The legendary cowboy singer Glenn Ohrlin with a comedic song about the very unpleasant work of castrating farm animals.
Blind Willie McTell on the perils of agricultural work and nature in the American South.
This fine Labor Day, I want to run a series of posts remembering the great history of work and the lack thereof in American music. For the first post, here’s some Dave Alvin. A former member of The Blasters and X, Alvin has a long history of writing about unions and work in song during his long solo career. Here’s an early example, “Brother on the Line.”
Also from his first solo album is “Jubilee Train,” a good example of remembering how great the New Deal was for the American working-class.
During the Bush years, he wrote “Out of Control,” which he would dedicate live to the Dick Cheney economy:
Finally, on his latest album, Alvin wrote one of the best songs about working people in the last several years, “Gary, Indiana 1959” about the 1959 steel strike:
It’s also worth remembering that today is anniversary of the Rock Springs Massacre, so this is a good time to remember that the history of American work is very much also the history of immigration and racial oppression.
This is super cool. Old news, but I didn’t know about it and I assume most of you didn’t either.
Folklorist Alan Lomax spent his career documenting folk music traditions from around the world. Now thousands of the songs and interviews he recorded are , many for the first time. It’s part of what Lomax envisioned for the collection — long before the age of the Internet.
Lomax recorded a staggering amount of folk music. He worked from the 1930s to the ’90s, and traveled from the Deep South to the mountains of West Virginia, all the way to Europe, the Caribbean and Asia. When it came time to bring all of those hours of sound into the digital era, the people in charge of the Lomax archive weren’t quite sure how to tackle the problem.
“We err on the side of doing the maximum amount possible,” says Don Fleming, executive director of the Association for Cultural Equity, the nonprofit organization Lomax founded in New York in the ’80s. Fleming and a small staff made up mostly of volunteers have digitized and posted some 17,000 sound recordings.
“For the first time, everything that we’ve digitized of Alan’s field recording trips are online, on our website,” says Fleming. “It’s every take, all the way through. False takes, interviews, music.”
Lomax’s recordings were so great. He had such a great ear to what was wonderful in the enormous varieties of mid-20th century folk music, the forms of which are sadly almost all gone today. I have a couple of albums from the Southern Journeys series on Smithsonian and think they are great. Here’s a couple examples:
One of the unsung legends of country music. More known as a producer than performer or songwriter, but he was everywhere in country music for 50 years. “Let’s All Help the Cowboys Sing the Blues” is probably best known because of Waylon Jennings doing it on his seminal album Dreamin’ My Dreams, but it’s a Clement song.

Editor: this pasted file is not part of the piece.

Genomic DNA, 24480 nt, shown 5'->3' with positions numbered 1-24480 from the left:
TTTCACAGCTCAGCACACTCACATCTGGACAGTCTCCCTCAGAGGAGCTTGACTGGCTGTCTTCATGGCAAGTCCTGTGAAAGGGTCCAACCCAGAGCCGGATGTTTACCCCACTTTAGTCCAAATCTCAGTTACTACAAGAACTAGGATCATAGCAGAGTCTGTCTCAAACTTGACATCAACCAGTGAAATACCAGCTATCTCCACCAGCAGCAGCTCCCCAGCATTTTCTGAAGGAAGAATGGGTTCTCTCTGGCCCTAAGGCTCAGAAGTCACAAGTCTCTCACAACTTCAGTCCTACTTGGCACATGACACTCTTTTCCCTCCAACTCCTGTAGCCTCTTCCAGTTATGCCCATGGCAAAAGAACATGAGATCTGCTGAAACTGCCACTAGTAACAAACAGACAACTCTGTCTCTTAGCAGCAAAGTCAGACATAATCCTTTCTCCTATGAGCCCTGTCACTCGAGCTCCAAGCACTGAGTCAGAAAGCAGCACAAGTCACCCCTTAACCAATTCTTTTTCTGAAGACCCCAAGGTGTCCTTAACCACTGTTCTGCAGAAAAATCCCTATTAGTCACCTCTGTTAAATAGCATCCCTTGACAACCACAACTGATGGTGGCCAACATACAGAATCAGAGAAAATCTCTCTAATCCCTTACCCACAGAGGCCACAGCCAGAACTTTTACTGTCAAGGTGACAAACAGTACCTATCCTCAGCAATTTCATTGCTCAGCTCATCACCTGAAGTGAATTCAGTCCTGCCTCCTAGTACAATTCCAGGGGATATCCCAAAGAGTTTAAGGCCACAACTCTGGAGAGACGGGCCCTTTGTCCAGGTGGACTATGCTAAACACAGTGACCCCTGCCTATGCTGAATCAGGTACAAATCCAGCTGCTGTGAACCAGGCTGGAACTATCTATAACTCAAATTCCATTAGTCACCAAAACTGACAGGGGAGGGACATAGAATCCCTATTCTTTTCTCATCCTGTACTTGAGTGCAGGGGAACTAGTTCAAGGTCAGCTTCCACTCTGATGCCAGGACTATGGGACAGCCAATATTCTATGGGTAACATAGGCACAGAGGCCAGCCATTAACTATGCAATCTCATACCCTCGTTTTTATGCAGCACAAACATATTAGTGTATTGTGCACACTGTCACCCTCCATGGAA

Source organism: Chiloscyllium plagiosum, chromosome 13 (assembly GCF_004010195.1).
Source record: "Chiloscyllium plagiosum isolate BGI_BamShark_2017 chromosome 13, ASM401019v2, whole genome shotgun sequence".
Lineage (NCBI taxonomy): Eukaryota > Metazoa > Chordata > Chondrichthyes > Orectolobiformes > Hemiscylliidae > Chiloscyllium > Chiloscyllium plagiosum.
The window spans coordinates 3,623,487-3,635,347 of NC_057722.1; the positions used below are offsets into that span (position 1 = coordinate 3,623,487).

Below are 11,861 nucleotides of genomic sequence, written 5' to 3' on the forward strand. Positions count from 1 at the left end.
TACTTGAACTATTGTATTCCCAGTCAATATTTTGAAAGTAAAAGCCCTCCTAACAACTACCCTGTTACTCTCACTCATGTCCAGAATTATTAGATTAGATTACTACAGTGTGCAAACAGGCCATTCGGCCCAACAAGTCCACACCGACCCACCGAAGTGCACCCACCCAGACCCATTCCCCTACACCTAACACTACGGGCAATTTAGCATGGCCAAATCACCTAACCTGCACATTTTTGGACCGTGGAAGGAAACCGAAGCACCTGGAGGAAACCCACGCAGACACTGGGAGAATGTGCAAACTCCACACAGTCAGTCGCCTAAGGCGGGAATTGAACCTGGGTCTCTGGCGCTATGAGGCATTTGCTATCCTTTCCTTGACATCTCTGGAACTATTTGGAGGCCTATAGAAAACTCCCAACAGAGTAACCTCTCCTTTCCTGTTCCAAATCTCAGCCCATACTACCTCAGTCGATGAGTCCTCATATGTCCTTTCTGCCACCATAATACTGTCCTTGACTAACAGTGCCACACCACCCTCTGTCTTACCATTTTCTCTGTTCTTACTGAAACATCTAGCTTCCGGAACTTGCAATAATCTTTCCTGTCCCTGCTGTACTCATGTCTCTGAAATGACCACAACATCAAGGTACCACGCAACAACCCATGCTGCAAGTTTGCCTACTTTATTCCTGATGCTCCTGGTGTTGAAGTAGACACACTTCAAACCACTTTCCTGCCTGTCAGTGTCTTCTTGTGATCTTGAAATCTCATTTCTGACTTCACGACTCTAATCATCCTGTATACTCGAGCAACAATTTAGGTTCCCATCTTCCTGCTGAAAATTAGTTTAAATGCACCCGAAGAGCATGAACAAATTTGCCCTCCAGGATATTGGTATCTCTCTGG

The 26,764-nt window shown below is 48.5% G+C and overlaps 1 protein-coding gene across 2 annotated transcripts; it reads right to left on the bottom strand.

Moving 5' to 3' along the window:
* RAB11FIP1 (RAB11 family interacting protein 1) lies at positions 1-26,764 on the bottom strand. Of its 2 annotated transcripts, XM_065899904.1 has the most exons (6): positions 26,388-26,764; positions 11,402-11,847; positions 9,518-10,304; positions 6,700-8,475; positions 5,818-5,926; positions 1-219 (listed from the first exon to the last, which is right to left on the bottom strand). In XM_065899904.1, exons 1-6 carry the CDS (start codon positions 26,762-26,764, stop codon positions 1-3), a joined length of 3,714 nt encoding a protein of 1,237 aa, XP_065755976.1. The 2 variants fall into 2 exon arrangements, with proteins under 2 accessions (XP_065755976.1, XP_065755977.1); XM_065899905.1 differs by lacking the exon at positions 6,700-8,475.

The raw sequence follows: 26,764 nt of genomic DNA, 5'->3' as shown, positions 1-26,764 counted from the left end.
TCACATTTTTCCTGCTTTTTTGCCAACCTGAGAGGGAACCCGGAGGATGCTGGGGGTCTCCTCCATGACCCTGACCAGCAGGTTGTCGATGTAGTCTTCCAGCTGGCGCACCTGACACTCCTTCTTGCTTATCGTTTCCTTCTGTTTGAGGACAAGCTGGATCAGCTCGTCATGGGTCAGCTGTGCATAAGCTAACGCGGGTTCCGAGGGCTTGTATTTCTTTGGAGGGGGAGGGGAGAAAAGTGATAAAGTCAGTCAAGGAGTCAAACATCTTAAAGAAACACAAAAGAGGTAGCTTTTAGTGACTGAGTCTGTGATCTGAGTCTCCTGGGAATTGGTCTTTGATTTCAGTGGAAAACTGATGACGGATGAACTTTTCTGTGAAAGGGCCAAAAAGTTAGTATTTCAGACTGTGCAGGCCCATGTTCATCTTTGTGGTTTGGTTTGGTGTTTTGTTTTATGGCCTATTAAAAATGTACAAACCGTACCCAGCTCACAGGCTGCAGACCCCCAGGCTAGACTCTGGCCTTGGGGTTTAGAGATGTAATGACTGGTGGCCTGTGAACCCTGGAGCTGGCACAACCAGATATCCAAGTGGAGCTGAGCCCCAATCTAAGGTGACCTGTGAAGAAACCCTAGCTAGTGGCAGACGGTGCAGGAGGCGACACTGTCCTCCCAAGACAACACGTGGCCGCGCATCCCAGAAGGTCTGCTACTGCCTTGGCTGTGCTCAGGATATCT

He also produced most of Townes Van Zandt’s early records. Some thought he overproduced them but I have no problem with adorning someone with a rough voice like Townes with a higher level of production, even including the string section on “Kathleen.”
Since the hippie post has so many people up in arms (and I’d like to mention that myself and an occasional LGM commenter and unionist who shall remain anonymous managed to have a lovely Eugene evening while avoiding all hippies, a real accomplishment), here’s a little followup in my head.
I want to get the crabs and sleep on Owsley’s floor.
If you haven’t already listened, I heartily recommend the Jason Isbell Fresh Air episode. There’s some fantastic stuff; Isbell gives a very good interview, and even covers Don’t Let it Bring You Down. As for the new album… it’s not really my cup of tea. Isbell’s greatest strength is marrying interesting, insightful lyrics to genuinely good rock songs, and that’s not what this album is about. I like that people like it, and after a few listens I can appreciate why people like it, but I don’t see myself including it in the mix all that often. But that certainly won’t stop me from seeing Isbell in Lexington on August 22.
Here’s a Stereogum list of the 10 best Townes Van Zandt songs. I’ll offer my own 10 best, which look pretty different. Between about 1997 and 2002 or so I was in a huge Van Zandt stage, which soon morphed into following Guy Clark, Joe Ely, Steve Earle, and so many others of that generation and genre. Today, I don’t listen to Townes all that much, maybe an album every 3-4 weeks. That said, I think I’ve heard them all about 4000 times. So here we go. These are not really in any meaningful order, because that order would probably change tomorrow. Sure he couldn’t really sing and he really couldn’t play the guitar. The amazing amount of substances he put into his body during his all too short life helped none of these things. But he’s one of the top 5 songwriters of the last 50 years. I’m terrible at discussing individual songs. I find it almost impossible to write about without slipping into cliche. But these are 10 pretty awesome ones.
1. “Tecumseh Valley”
3. “Don’t Take It Too Bad”
4. “Poncho and Lefty”
7. “Dollar Bill Blues”
8. “Why She’s Acting That Way”
9. “Snowin on Raton”
10. “Two Girls”
If I could have expanded this to 15, would have included “Tower Song,” “Waitin’ Round to Die,” “Sixteen Summers, Fifteen Falls,” “Pueblo Waltz,” and maybe “If I Needed You.”
If you are looking to buy particular albums, I’d go with Our Mother the Mountain, the self-titled album, and Live at the Old Quarter, probably in that order.